Villagers in Prasat commune, Kandal province, help cover the coffin containing the body of a relative on a bamboo raft.
looding has affected not just the living, but also the dead. With no land available
on which they can cremate or bury their dead, bereaved families must store the bodies
until the floods recede.
Maneuvering his rowing boat towards a large Chkeng tree, 22-year-old Soeung Chon
has come to check on the body of his grandfather, who died late September. Heavy
rainfall has forced Chon's family to store the body in a coffin on a bamboo raft,
and until such time as the waters recede, it is Chon's responsibility to take care
of the body.
Chon climbs onto the raft and, placing both hands together with fingers pointing
upwards, apologizes to his grandfather for the intrusion.
"I am not scared of him like some people," he says, standing on the raft.
"You know, it is no trouble for us to take care of the dead - after all, they
are still our family."
Chon explains that the area has long had problems with flooding, and that this circumstance
means that storing bodies is an old tradition. The people of Prasat commune live
in floating villages and have always struggled to find land for cremation and burial.
His uncle, In Sar, agrees.
"This tradition goes back a very long way from the time of our ancestors,"
says Sar. "Our village has always struggled with flooding, so in the wet season
this is what we do."
Sar says that as many as ten villagers in his commune die each year. Not all the
bodies are placed in coffins to await the dry season, though: some are cremated on
a floating raft of banana wood at the pagoda.
In the past decade most bodies have been laid out on bamboo rafts or tied to the
upper branches of tall trees. Although the rich were able to afford good quality
coffins, the poor often had to make do with simply wrapping the corpse in cloth.
"We have learned through experience a better way to float our dead on the bamboo
rafts," says Sar. "We no longer wrap the bodies in material and lay them
unprotected on a raft - that often produced a bad smell. We do not want to antagonize
our neighbors with that, so we try as best we can."
Keeping the body safe until such time as a proper ceremony can be held is vital.
The body is placed in a sealed coffin which lies under a small roof. Sheets of clear
plastic prevent rainwater from getting inside the coffin.
Four wooden posts stand at each corner of the coffin and are lashed to the bamboo
raft. Four more posts anchor the raft, and have rings to allow it to rise and fall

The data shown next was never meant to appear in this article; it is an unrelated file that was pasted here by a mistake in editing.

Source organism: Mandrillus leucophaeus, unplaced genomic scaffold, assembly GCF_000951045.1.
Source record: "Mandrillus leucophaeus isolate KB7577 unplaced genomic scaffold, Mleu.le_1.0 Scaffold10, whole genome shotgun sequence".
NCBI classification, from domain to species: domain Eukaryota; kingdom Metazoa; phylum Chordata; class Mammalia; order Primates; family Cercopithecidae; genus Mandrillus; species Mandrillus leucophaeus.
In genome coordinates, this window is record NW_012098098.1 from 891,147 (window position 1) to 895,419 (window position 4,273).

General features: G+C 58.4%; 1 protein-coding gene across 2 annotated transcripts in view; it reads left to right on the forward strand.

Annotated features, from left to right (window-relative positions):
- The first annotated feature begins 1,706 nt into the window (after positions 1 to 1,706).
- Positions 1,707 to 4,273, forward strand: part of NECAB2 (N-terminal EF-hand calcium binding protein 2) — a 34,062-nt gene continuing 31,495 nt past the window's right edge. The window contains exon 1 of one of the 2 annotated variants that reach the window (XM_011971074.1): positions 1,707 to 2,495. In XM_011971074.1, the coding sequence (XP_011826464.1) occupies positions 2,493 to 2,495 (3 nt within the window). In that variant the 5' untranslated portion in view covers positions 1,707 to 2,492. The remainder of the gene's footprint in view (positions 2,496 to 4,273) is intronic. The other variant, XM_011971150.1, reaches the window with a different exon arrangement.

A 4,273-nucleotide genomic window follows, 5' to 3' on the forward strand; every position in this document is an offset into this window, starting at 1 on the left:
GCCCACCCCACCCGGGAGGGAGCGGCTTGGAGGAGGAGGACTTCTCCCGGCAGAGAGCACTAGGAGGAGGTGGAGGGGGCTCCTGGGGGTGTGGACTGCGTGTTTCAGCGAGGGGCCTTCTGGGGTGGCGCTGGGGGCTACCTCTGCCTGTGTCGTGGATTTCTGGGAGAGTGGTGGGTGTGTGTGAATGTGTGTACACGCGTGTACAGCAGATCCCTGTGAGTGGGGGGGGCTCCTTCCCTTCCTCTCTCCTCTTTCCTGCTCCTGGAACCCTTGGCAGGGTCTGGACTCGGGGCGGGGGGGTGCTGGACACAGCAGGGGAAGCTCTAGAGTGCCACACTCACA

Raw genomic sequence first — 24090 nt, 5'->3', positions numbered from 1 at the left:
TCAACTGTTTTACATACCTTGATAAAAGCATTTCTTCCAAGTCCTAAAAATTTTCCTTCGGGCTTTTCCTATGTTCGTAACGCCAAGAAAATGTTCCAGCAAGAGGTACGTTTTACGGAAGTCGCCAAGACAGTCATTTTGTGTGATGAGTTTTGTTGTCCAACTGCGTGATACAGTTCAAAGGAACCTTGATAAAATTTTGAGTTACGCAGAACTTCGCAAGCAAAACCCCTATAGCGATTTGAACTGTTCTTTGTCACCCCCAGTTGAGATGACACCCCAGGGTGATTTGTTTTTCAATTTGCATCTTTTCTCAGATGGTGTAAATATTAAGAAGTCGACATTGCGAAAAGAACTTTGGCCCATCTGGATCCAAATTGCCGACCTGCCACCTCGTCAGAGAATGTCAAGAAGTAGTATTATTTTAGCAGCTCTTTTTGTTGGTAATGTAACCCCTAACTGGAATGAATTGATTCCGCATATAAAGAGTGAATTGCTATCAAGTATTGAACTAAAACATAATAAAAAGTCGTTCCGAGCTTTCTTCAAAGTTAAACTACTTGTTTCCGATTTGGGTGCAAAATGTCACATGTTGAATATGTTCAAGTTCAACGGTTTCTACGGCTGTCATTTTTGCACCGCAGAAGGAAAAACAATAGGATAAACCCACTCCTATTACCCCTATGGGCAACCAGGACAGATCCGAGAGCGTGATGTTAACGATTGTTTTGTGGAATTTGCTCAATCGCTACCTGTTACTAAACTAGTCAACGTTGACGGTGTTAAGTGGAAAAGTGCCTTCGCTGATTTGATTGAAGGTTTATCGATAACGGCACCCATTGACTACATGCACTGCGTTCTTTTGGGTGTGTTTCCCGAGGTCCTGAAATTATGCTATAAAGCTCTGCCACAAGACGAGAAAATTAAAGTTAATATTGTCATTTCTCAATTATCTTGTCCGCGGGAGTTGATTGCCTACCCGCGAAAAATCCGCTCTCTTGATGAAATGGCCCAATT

with the water level.
Chiev Lay Hieng, 52, who lives in a neighboring village, says that the villages are
inundated with floods for all but three months of the year. It is only from February
to May that they are able to walk on the land, and it is then that all burials and
cremations take place.
"I think that 99 percent of the time, we float the dead while waiting for the
dry season to dig a grave. It has become part of the culture of our village,"
Lay Hieng's mother in-law, Yeay Kith, died two months ago, and her body is lying
in a coffin under a saddle of bamboo 50 meters from her front door. While the floodwaters
lapped near her front door, Lay Hieng spoke of her mother-in-law's last request.
A palm leaf shelter covering the body of Grandma Kith is sealed with plastic
to keep rain out.
She says that before her death, Kith regularly visited the graves of her relatives
in a small graveyard nearby. There she would keep the graves clean and respectable
and present offerings to their spirits. However, the lack of land convinced her that
burial was not the best choice.
"My mother in-law told me to cremate her body," she says. "She was
concerned that if we keep burying our dead, the next generation will have no land
to use as their own graves."
All the villagers are aware of the increasing value of land. The loss of trees, the
lack of available land and changing cultural perspectives are all contributing to
a change of the tradition.
Villagers say that a 10 square meter plot of land far from the village costs around
one chi of gold (about $35). That has compelled a change in local attitudes towards
cremation with fewer people willing to bury their late relatives, says Sar.
Lay Hieng says she will cremate her mother-in-law's body next February when the floodwaters
finally go down. Until then, her body will be taken care of as villagers have done
for decades: watched over and carefully tended, sealed in a floating coffin meters
from Lay Hieng's house.